Networking will drive productivity gains and improve living standards, Cisco Systems' John Chambers says.ity gains and improve living standards.
Many people ask why I'm an optimist about the future of the networking industry, and the reason is simple: Networking will drive new levels of productivity gains for businesses and governments as well as increases in the standard of living worldwide.
In 2003, we'll begin to see more and more intelligence moving into the network. The result will be an infrastructure that enables intelligent movement of data, voice, and video across a system of networks. We at Cisco refer to this as an intelligent information network, which is a systems-based approach to networking characterized by six attributes: robust, secure, global, fair, adaptable, and scalable. It's the interdependencies of these attributes that can signif-icantly impact an organization's business goals as the network helps drive more effective and timely decision making, allowing companies to be more agile in the marketplace.
Over the past decade, we've seen four major evolutions in the way our customers view their network architectures. During the first evolution, customers built their networks based on best-in-class products and often served as system integrators themselves. Customers in the second evolution moved toward an end-to-end architecture with a few or even one strategic vendor. In the third evolution, our customers and the market environment had moved toward a "network of networks," where service-provider networks, enterprise networks, the Internet, wireless, cable, and other environments were seamlessly integrated, and CIOs decided which combinations of infrastructures they would implement. Today, in this fourth evolution, our customers' networks are evolving again as intelligence moves into the network.
Information is one of the most vital assets of any organization, and companies that learn to use an intelligent network to effectively distribute information will realize not only greater productivity gains but will also increase the probability of breaking away from their competition.
For example, when a CEO thinks about productivity, he or she is focused on increasing revenue with the same or fewer resources, lowering costs, and having pricing power. An intelligent information network enables people at all levels of a company to translate these CEO goals into business-solution decisions that they can control and influence. Chief technology officers and CIOs translate the CEO's goals into their own deliverables, such as implementing key applications, lowering network costs, and integrating disparate systems. From there, network VPs determine their contribution to the productivity goals by focusing on anytime, anywhere secure access, as well as increased network efficiencies and performance.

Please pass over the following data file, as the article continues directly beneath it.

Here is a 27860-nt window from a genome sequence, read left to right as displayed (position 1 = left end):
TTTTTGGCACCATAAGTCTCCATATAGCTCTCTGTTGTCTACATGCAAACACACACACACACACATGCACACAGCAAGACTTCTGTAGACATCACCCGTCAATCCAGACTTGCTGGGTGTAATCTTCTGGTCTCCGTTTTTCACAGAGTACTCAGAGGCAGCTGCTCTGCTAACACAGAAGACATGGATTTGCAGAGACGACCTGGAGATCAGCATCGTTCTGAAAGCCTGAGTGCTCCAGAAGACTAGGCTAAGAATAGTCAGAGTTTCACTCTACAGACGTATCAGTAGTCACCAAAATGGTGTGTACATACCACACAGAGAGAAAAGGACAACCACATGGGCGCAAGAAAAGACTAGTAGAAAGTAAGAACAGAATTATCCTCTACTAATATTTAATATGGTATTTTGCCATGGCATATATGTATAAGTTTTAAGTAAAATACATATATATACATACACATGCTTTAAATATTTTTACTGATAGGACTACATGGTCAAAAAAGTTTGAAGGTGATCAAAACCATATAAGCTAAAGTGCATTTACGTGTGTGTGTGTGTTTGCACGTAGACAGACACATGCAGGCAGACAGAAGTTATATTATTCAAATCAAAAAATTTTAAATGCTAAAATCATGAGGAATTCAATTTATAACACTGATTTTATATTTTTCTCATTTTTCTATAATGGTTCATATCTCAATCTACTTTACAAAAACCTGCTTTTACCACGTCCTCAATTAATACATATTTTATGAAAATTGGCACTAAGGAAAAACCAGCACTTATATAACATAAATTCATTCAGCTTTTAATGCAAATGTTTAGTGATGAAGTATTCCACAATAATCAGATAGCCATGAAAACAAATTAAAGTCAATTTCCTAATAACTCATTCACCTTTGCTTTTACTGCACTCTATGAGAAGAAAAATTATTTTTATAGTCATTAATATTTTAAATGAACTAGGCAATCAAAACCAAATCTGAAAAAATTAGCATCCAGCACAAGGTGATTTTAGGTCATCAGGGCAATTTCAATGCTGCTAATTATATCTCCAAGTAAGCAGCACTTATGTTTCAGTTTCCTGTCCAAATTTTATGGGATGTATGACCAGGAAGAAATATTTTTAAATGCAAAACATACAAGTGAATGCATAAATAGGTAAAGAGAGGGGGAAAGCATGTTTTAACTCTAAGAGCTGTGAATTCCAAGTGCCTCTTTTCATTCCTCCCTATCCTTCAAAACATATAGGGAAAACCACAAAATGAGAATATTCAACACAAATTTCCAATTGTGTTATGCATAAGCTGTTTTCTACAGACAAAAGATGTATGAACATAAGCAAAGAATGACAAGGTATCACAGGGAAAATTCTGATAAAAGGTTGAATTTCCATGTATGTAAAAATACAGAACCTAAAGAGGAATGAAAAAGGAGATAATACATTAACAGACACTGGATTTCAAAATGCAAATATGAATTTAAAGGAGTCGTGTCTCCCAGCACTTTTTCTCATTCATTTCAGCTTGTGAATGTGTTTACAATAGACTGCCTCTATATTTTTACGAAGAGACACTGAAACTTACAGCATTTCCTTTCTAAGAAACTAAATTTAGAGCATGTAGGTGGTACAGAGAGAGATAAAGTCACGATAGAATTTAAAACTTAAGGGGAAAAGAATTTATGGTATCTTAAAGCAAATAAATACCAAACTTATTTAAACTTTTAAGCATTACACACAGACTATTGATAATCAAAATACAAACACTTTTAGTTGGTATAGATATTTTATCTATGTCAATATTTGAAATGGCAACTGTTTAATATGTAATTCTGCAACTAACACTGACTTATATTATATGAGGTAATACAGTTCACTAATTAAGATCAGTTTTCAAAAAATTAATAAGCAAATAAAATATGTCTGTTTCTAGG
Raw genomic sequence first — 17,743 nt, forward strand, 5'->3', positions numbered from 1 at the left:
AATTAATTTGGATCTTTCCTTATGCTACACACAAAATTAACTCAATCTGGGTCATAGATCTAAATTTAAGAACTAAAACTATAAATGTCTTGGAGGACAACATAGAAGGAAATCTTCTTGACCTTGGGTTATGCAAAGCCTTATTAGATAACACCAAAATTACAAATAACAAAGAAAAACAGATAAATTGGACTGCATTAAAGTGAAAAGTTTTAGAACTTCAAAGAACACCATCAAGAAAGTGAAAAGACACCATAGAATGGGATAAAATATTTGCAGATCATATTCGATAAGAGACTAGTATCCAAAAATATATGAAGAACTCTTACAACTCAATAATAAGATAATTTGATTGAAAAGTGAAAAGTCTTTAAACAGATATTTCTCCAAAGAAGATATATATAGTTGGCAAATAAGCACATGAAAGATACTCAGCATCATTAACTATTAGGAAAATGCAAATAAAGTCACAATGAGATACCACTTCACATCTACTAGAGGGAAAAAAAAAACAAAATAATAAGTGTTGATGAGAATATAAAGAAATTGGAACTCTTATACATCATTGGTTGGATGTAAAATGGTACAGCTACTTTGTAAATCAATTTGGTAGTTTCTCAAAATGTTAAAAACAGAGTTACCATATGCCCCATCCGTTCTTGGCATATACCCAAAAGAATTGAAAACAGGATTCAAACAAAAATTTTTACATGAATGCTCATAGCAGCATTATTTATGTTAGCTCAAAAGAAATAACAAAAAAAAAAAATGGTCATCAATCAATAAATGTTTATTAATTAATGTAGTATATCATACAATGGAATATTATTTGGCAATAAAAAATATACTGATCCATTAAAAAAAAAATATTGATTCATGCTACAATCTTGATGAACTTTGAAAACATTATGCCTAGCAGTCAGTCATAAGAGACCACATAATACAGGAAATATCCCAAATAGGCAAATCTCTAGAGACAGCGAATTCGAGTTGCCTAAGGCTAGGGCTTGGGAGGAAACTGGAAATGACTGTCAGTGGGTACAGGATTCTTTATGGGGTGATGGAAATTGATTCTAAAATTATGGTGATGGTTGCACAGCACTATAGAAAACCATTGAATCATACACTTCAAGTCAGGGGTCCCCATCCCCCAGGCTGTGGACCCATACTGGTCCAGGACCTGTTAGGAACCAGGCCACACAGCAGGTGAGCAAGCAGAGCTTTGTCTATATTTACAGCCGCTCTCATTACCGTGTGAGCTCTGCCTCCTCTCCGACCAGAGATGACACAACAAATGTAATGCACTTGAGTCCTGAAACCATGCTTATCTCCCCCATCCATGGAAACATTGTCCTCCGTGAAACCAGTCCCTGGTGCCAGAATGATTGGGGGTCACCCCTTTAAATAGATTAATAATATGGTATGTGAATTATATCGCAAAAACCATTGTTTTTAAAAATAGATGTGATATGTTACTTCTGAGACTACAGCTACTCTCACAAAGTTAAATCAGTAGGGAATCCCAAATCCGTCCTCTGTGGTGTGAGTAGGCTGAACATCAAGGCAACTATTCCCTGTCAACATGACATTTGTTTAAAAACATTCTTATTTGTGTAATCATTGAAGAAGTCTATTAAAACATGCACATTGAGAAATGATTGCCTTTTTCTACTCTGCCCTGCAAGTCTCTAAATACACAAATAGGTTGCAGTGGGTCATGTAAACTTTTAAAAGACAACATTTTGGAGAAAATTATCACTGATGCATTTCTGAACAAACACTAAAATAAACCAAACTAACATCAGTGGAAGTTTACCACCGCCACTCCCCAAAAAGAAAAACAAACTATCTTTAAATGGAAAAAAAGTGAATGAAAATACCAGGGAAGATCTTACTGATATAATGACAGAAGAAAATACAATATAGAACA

Most of today's networks give remote workers, partners, and customers access to vital information outside traditional corporate boundaries. This allows them to do their jobs more effectively, yet it also increases the potential for network-security exposure. Security is vital to prevent such exposures, but it has to be global and scalable across a system of networks to be truly effective.
Additionally, it's not sufficient to have robust networks at your headquarters if your branch offices suffer from poor network performance. Remote employees and partners are put at a disadvantage, making them less efficient and effective. Equal access to information and technology outside company headquarters is crucial.
One of the primary objectives of leading companies is a focus on their customers' success. Cisco serves service providers and enterprises, and an intelligent information network benefits both. Perhaps most important, it lets service providers, enterprises, and their partners seamlessly link their networks. If they all build networks based on the characteristics of an intelligent information network, each customer segment could take advantage of cost-savings and revenue-generating opportunities that arise because of the synergies afforded by a common network philosophy.
John Chambers is president and CEO of Cisco Systems Inc. and vice chairman of the National Infrastructure Advisory Council, which advises president Bush on information systems security issues.
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